Andrew's question regarding Relicensing code from answers requests users to releasing their code answers under a "more free" license in order to promote dissemination and re-use. What would be the case when a user has not "signed" the "agreement" and is not that active on the site (any more)?

In particular, Tobi's recent question on how to Set a subfolder for \include(only) points to a related/duplicate How to make the main file recognize relative paths used in the imported files? where user blackstev proposes a package inputx that might be of wider use. Since the user hasn't been active in more than 8 months, how should/could one go about trying to achieve this goal - from an answer to a package?

  • 1
    That particular user has left their email address in that answer. Have you tried contacting him/her? Commented Nov 6, 2012 at 9:18
  • Also in that case, the license having been pointed out in a comment, the user in question made an edit in which s/he deleted the expression "all rights reserved" from the code originally posted, which seems a pretty clear acceptance of the implications of the CC BY-SA 3.0 license and the user's understanding that the code could be used by others. Commented Nov 6, 2012 at 18:06
  • @AndrewStacey: I will contact the author in that regard and wait a while before suggesting to take it on.
    – Werner Mod
    Commented Nov 6, 2012 at 18:10
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    That's not to say that this isn't a good and important question! Commented Nov 6, 2012 at 20:54

1 Answer 1


All posts to the site are made subject the the Creative Commons 'Attribution-ShareAlike 3.0 Unported (CC BY-SA 3.0)' license. The summary of this license says:

You are free:

  • to Share — to copy, distribute and transmit the work
  • to Remix — to adapt the work
  • to make commercial use of the work

which is a key point of the site: you can take material here and reuse it elsewhere without further permissions. The license also says

Attribution — You must attribute the work in the manner specified by the author or licensor (but not in any way that suggests that they endorse you or your use of the work).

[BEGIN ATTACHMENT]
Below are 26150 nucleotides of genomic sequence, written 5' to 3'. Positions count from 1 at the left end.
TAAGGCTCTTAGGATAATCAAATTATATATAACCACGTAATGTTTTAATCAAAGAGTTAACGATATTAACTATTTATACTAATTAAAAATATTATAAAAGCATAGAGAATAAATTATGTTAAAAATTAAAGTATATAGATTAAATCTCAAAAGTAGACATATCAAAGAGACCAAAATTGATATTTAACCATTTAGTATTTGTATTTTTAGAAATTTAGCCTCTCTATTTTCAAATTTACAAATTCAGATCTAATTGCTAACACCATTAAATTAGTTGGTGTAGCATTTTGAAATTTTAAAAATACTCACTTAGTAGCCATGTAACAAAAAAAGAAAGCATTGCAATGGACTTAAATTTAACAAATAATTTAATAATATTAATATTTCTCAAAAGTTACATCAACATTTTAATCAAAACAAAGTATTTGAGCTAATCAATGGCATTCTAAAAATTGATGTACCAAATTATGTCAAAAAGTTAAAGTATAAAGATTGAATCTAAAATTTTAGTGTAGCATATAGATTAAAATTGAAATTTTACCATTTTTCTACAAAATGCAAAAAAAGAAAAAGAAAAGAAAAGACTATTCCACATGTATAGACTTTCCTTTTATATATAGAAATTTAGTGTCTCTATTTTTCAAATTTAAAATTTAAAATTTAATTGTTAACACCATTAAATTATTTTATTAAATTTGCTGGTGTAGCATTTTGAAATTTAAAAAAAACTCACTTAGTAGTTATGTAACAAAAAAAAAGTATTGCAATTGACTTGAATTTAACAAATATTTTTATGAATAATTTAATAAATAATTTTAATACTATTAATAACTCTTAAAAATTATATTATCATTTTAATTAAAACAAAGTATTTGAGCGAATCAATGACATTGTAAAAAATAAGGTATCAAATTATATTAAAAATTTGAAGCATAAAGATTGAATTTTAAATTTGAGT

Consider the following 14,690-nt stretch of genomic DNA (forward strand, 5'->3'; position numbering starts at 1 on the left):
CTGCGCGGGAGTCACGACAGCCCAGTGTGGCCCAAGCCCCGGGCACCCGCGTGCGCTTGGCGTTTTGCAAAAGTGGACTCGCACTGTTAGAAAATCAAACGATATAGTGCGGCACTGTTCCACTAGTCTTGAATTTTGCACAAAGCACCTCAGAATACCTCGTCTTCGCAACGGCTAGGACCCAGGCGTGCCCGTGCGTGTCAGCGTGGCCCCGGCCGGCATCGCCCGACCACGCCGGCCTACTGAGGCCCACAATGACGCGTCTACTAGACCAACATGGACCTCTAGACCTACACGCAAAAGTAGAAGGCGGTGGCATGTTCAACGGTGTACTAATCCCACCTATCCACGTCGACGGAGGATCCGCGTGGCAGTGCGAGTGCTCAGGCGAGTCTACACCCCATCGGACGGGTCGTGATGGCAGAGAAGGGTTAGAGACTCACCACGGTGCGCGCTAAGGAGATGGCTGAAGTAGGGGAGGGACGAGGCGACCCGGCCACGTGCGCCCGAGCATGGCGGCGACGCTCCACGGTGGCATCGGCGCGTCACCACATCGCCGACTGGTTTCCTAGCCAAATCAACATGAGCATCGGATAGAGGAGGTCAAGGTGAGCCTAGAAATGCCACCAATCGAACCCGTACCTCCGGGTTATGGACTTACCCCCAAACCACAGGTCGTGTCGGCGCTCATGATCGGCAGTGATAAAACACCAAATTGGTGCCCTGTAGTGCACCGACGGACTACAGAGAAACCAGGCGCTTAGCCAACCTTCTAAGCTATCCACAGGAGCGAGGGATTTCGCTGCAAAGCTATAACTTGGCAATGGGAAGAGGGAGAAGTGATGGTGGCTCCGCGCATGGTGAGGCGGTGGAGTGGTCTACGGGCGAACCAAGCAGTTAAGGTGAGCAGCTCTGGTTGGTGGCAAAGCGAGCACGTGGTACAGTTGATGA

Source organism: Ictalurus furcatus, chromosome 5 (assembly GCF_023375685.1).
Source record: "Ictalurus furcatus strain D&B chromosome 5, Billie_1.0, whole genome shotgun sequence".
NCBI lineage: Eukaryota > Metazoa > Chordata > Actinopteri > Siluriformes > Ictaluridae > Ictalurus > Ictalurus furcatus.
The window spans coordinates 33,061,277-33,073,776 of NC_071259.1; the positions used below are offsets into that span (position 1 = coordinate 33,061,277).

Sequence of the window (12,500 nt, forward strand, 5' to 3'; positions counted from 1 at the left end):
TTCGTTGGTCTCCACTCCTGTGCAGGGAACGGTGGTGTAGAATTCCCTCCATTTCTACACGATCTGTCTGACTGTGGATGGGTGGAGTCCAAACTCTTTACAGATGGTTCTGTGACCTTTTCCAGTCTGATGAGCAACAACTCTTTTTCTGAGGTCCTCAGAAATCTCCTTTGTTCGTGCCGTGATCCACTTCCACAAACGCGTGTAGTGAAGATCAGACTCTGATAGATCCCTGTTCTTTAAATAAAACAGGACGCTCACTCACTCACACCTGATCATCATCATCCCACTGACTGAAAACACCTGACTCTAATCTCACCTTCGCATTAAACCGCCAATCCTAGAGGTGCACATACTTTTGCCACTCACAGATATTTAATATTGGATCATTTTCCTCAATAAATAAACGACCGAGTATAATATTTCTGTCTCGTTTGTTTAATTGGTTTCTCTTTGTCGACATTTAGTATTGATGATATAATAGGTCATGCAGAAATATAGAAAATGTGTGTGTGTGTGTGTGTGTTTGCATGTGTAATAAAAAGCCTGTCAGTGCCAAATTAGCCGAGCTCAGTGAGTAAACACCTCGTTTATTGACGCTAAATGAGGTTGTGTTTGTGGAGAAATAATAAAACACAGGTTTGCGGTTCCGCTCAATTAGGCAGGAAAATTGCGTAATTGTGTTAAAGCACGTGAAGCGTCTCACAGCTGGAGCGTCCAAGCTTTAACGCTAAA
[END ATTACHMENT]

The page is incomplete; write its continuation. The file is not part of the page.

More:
Share Alike — If you alter, transform, or build upon this work, you may distribute the resulting work only under the same or similar license to this one.

along with various other things.

My reading of this is that you can take code posted here and package it up for distribution, provided you pick a suitably 'free' license and make attribution. The most obvious way to do that would be to simply use the CC license directly. The part that says 'or similar' suggests to me that something like the LPPL with an attribution statement would also be suitable, although these things are complex. [The full legal license seems to go into some detail about 'similar', and it I guess it would be safest to stick to the CC license!]

[Of course, in cases where you can contact the original author then some of the conditions may be relaxed.]

  • Thanks for an informative answer! I've contacted the author. The response: "It is okay that someone bundle my posted code to a package. However, the posting [has] the CC BY-SA license. Therefore, the package must attribute me and must be shared with a similar license."
    – Werner Mod
    Commented Nov 7, 2012 at 18:27
  • Related: blog.stackoverflow.com/2009/06/attribution-required
    – Shog9
    Commented Nov 8, 2012 at 4:23
  • @Shog Useful, but focussed on republishing the content as a whole rather than taking the code, converting into some form directly usable in production and releasing it. I guess this must have come up on the main site too: the CC license is not really primarily aimed at software, hence suggesting a 'compatible' software license with attribution. I hope the LPPL is such a license!
    – Joseph Wright Mod
    Commented Nov 8, 2012 at 8:05

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